pacinian corpuscle


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Related to pacinian corpuscle: Ruffini corpuscle

Pacinian corpuscle

(pə-sĭn′ē-ən)
n.
An encapsulated receptor found in deep layers of the skin that senses vibratory pressure and touch.

Pacinian corpuscle

A specialized encapsulated ending of a sensory nerve occurring in the deep layers of the skin. Pacinian corpuscles respond to touch and heavy pressure. (Filippo Pacini, 1812–83, Italian anatomist).

pacinian corpuscle

a heavy-pressure RECEPTOR in mammalian skin.
References in periodicals archive ?
The last types are Pacinian corpuscles, deeply located with fast-adapting characteristics (a single pulse).
In a glabrous skin, Pacinian corpuscles are deep-seated, whereas Meissner corpuscles are located nearer the surface.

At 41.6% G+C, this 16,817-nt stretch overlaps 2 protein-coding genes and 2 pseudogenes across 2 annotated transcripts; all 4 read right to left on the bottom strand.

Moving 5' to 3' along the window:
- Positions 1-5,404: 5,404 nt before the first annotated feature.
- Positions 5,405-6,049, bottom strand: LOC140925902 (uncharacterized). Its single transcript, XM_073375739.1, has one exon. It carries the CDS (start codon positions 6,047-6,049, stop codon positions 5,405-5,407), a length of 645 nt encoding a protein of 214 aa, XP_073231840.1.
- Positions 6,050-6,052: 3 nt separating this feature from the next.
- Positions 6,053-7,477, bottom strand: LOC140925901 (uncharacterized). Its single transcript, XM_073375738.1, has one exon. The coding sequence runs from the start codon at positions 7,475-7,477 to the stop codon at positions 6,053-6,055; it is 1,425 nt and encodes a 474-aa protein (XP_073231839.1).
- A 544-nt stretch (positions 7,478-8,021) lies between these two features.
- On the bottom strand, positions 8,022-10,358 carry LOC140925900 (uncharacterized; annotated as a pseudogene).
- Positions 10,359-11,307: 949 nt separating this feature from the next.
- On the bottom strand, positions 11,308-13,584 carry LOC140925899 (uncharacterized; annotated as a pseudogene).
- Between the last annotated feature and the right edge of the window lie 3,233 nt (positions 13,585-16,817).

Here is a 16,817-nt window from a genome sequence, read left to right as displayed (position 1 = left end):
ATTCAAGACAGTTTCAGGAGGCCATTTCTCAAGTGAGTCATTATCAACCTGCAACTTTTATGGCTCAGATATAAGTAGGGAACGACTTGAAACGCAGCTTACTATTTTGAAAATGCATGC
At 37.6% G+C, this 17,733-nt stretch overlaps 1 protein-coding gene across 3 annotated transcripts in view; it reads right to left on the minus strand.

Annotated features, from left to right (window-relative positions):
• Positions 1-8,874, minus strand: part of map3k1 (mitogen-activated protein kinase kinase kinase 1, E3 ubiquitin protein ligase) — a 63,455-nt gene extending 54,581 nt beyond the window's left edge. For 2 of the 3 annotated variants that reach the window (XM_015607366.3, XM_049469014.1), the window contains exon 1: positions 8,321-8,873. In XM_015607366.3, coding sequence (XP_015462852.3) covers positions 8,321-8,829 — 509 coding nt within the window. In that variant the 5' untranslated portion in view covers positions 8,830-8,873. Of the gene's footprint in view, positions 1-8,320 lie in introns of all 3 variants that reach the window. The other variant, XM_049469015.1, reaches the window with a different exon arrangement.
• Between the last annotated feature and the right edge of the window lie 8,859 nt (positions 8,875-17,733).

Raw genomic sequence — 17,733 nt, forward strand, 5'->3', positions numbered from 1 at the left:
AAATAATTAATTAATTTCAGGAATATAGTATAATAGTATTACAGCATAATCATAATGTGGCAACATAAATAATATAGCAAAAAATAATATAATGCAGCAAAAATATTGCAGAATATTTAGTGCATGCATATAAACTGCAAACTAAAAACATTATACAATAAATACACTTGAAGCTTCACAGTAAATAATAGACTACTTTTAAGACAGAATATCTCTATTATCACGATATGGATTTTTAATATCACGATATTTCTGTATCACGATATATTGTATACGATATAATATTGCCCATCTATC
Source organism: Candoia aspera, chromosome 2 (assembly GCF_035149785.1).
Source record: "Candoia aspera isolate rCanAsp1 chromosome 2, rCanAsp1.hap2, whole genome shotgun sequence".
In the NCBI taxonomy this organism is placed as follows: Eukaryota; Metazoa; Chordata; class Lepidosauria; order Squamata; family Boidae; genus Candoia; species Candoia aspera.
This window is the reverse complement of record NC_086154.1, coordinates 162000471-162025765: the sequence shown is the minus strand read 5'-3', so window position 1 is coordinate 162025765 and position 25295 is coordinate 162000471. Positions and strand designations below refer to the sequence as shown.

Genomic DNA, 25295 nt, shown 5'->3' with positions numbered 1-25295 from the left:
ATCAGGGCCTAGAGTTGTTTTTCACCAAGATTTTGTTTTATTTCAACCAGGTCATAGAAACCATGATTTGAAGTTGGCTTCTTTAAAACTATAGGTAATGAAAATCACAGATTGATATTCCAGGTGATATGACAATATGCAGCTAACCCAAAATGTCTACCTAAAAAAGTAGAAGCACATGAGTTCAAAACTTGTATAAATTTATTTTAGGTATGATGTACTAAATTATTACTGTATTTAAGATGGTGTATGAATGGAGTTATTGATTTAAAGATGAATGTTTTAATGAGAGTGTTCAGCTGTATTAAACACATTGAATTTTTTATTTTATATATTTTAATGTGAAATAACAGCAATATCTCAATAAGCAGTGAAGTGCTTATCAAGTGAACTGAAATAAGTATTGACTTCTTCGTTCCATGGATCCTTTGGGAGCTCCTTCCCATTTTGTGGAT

Mechanoreceptors such as Meissner's corpuscles, Pacinian corpuscles, Merkel's disks, and Ruffini endings are responsible for the detection of tactile input.
Other sensory receptors include free nerve endings, pacinian corpuscles, ruffini corpuscles, taste buds, hearing receptors, and smell receptors (Figure 4-7).
The potential benefits of this approach "include preservation of the Pacinian corpuscles to optimize sensation and preservation of the palmar fasciocutaneous attachment," Beth Costa, an occupational therapist at the center, said at the annual meeting of the American Burn Association.
Traditionally, these receptors are classified as muscle spindles (Ia and II fibers), Golgi tendon organs (GTOs) and joint afferents (GTOs, Ruffini endings, Pacinian corpuscles, and free nerve endings).
However, some of the nerve endings, called Pacinian corpuscles, are relatively deep - about 2 millimetres - under the skin, raising questions about how they could detect such subtle vibrations.